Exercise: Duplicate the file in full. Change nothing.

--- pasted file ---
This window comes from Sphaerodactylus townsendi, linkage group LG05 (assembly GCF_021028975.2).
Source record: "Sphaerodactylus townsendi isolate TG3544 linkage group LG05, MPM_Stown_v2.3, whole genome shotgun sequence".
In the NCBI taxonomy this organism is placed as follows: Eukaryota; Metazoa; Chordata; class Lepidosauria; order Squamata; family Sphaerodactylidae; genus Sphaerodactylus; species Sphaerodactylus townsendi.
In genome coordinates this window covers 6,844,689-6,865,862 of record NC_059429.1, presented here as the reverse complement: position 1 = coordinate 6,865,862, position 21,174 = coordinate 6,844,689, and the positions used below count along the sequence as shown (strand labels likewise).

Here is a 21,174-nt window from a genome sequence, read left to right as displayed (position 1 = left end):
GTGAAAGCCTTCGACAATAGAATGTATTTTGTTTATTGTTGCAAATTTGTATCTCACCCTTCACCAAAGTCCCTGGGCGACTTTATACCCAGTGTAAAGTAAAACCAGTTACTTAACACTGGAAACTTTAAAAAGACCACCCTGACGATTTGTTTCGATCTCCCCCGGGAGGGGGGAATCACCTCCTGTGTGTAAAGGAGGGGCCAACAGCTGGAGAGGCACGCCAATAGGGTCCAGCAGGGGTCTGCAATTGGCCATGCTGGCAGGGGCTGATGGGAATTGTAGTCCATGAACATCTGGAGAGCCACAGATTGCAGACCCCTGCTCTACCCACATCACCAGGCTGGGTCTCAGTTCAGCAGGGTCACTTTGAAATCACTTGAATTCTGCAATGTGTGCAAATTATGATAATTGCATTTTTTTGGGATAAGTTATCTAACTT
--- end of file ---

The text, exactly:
This window comes from Sphaerodactylus townsendi, linkage group LG05 (assembly GCF_021028975.2).
Source record: "Sphaerodactylus townsendi isolate TG3544 linkage group LG05, MPM_Stown_v2.3, whole genome shotgun sequence".
In the NCBI taxonomy this organism is placed as follows: Eukaryota; Metazoa; Chordata; class Lepidosauria; order Squamata; family Sphaerodactylidae; genus Sphaerodactylus; species Sphaerodactylus townsendi.
In genome coordinates this window covers 6,844,689-6,865,862 of record NC_059429.1, presented here as the reverse complement: position 1 = coordinate 6,865,862, position 21,174 = coordinate 6,844,689, and the positions used below count along the sequence as shown (strand labels likewise).

Here is a 21,174-nt window from a genome sequence, read left to right as displayed (position 1 = left end):
GTGAAAGCCTTCGACAATAGAATGTATTTTGTTTATTGTTGCAAATTTGTATCTCACCCTTCACCAAAGTCCCTGGGCGACTTTATACCCAGTGTAAAGTAAAACCAGTTACTTAACACTGGAAACTTTAAAAAGACCACCCTGACGATTTGTTTCGATCTCCCCCGGGAGGGGGGAATCACCTCCTGTGTGTAAAGGAGGGGCCAACAGCTGGAGAGGCACGCCAATAGGGTCCAGCAGGGGTCTGCAATTGGCCATGCTGGCAGGGGCTGATGGGAATTGTAGTCCATGAACATCTGGAGAGCCACAGATTGCAGACCCCTGCTCTACCCACATCACCAGGCTGGGTCTCAGTTCAGCAGGGTCACTTTGAAATCACTTGAATTCTGCAATGTGTGCAAATTATGATAATTGCATTTTTTTGGGATAAGTTATCTAACTT